Proxy measures are appealing because of their accessibility and significance on campus. Not everyone understands or appreciates niche analytics like bounce rate or time on page, but everyone understands whether or not your campus made its class, and further, what achieving (or failing to achieve) that metric means for the campus as a business. With storytelling, however, we’re not trying to directly make a class or increase alumni giving. We’re trying to change the way audiences perceive our campus. No proxy measure can definitively tell you that.
Most campus-wide proxy measures are also only updated once per year, which means you’ll have to work in uncertainty for long stretches of time without a navigational beacon for progress. Because of that, many marketers turn to short-term analytics in the form of click-through-rates, page views, engagement rate, reach, or earned media value.
The value in these metrics lies in their near-instant feedback on individual pieces of content. But influence and perception—again, the ultimate goal of storytelling—can’t be proven by analytics alone.
That leaves us with surveys. Surveys are the most natural fit in terms of measuring the impact of storytelling. Questions can be written to capture information specific to brand and reputation, and surveys are repeatable, meaning you can measure progress over time. The shortfall of surveys lies in execution. At most campuses, surveys are repeated years apart, if at all, again creating a void in which practitioners are left to wonder about the broader impact of their work.
We turn to traditional marketing measures because they’re familiar to us. But collectively, they fall short with storytelling because they either fail to capture the bigger picture or take too long to develop it.
Using Online Conversation to Quantify the Perception of Your Campus
You need to measure perception over time and in real-time. Luckily, there’s a way to find that balance using existing information: publicly available online conversations. These conversations include social media updates from students, posts and comments from prospective and admitted students on forums, and news articles from local, regional, and national journalists.
At the individual level, each mention contains keywords or phrases that help you understand how the author perceives your campus. Better yet, these mentions largely occur organically, providing more authentic, in-the-moment perspectives than do responses prompted by carefully worded survey questions.
When left unstructured, as is the case on most campuses, these mentions provide little value at the individual level, and take the form of an overwhelming fire hose of information when viewed collectively. That’s because, depending on your campus size, there are anywhere between a few hundred to a few hundred thousand mentions published every year. Only by adding structure to the dataset can you unlock its superpower.
How you use online conversation to measure perception depends on your strategic plan, campus goals, or brand pillars, but at the highest-level, you need to categorize your conversation by topic or theme. At the more advanced level, you may consider additional layers of segmentation by considering audience, source, and/or athletic-focused conversation.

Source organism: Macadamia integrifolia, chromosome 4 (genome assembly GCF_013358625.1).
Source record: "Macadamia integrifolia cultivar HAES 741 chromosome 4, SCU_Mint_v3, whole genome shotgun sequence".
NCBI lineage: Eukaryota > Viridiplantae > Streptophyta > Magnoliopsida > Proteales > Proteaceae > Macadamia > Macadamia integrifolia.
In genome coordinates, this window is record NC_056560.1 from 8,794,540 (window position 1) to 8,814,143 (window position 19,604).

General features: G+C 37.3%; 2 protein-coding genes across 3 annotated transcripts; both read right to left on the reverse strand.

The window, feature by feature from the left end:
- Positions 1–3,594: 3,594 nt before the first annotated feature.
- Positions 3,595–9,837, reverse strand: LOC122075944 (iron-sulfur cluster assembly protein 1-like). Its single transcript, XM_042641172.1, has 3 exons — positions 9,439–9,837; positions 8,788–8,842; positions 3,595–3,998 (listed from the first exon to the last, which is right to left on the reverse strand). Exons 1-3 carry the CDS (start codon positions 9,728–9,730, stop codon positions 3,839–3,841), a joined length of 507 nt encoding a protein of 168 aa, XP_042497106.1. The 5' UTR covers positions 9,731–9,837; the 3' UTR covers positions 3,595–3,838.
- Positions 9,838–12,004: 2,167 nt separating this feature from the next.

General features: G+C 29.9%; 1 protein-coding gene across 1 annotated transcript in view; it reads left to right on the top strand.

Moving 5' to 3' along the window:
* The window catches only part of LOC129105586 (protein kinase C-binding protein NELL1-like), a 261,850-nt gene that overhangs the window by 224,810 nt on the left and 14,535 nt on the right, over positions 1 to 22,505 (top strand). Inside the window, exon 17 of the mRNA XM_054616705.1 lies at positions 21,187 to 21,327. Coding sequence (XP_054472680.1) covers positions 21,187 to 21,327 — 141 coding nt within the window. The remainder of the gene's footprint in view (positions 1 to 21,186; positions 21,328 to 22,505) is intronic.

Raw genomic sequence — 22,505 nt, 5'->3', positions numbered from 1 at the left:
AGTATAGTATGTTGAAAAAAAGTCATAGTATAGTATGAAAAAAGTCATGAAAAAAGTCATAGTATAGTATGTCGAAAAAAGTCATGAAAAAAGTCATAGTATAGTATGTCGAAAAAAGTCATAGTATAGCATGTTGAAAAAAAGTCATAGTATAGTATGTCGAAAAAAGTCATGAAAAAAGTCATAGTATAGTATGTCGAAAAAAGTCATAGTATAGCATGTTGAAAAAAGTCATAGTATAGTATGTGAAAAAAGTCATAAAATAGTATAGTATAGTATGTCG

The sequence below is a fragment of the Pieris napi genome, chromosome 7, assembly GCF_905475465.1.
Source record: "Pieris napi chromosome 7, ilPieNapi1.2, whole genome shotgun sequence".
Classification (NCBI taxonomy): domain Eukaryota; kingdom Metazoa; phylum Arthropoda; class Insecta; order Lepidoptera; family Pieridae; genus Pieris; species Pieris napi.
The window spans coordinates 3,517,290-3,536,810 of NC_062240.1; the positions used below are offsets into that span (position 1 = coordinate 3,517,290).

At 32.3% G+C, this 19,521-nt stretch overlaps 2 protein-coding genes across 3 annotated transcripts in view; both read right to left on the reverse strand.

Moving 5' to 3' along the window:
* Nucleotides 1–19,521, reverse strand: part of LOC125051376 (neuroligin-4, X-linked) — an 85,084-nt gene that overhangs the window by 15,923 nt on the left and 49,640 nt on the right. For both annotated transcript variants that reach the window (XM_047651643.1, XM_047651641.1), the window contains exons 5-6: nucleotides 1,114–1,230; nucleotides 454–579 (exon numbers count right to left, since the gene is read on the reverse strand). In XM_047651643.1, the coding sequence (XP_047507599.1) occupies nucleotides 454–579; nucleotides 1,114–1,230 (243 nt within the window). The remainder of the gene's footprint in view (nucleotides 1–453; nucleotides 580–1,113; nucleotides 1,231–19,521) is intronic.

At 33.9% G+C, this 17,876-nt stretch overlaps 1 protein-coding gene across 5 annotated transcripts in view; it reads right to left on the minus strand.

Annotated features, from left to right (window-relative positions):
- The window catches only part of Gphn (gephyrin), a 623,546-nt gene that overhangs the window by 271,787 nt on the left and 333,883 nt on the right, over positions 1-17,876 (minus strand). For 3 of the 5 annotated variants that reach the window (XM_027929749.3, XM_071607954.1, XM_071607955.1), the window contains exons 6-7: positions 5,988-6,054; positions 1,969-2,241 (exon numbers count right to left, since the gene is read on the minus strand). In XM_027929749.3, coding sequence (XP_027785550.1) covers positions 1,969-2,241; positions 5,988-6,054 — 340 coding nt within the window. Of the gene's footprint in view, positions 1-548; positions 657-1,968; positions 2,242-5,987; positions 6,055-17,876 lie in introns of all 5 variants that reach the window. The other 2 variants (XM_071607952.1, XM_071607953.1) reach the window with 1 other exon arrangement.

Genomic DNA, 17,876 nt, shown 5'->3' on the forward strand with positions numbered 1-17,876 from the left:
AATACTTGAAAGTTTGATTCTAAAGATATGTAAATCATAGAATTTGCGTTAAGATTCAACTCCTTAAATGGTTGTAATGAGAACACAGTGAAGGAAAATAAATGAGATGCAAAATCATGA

By prioritizing the coding of your conversation to match brand pillars or strategic priorities, you can credibly and directly describe the impact of your strategic storytelling to senior leaders or board members on campus. Coding for pillars or priorities allows you to answer questions like, “How often do people mention world class research when talking about our campus?” and “Are we increasing the volume of that conversation year-over-year?”
Each additional layer of segmentation opens a new depth of analysis. By focusing on audiences, for example, you could analyze content published by the campus versus content published externally by students or alumni. Focusing on content sources allows you to track brand aligned conversation posted in news outlets vs. individually on social media, blogs, or forums. That means you could answer questions like, “Which brand pillars do the media report on most frequently?” and more importantly, “Do the aspects of our campus most frequently covered by the media reflect our strategic priorities?”
Notably, tracking this data over time provides a rolling time period in which you can measure progress. Monthly or semester-long results provide you with short-term checkpoints on the impact of your storytelling on perception and brand. Long-term, you’ll see progress over years, but more importantly, you’ll compare progress over the entirety of that time period, rather than comparing two separate moments in time several years apart. Are you moving the needle in the right direction? That’s perception 101.
When we eventually emerge from the COVID-19 pandemic, it’s important to remember that business as usual wasn’t exactly good for business. The challenges facing our industry may not be in the normal scope of communications, but telling the story that changes perception will be. Perception doesn’t change overnight, however, and the traditional approaches to measuring marketing efforts each possess an inherent flaw that make them ill-suited to measuring the impact of strategic storytelling. There is a way to track perception in real-time, however, using data that’s already at your disposal. Fail to take advantage of it, and you’re unlikely to have the kind of long-term investment needed to make any difference at all.
A version of this post originally appeared in Inside Higher Education.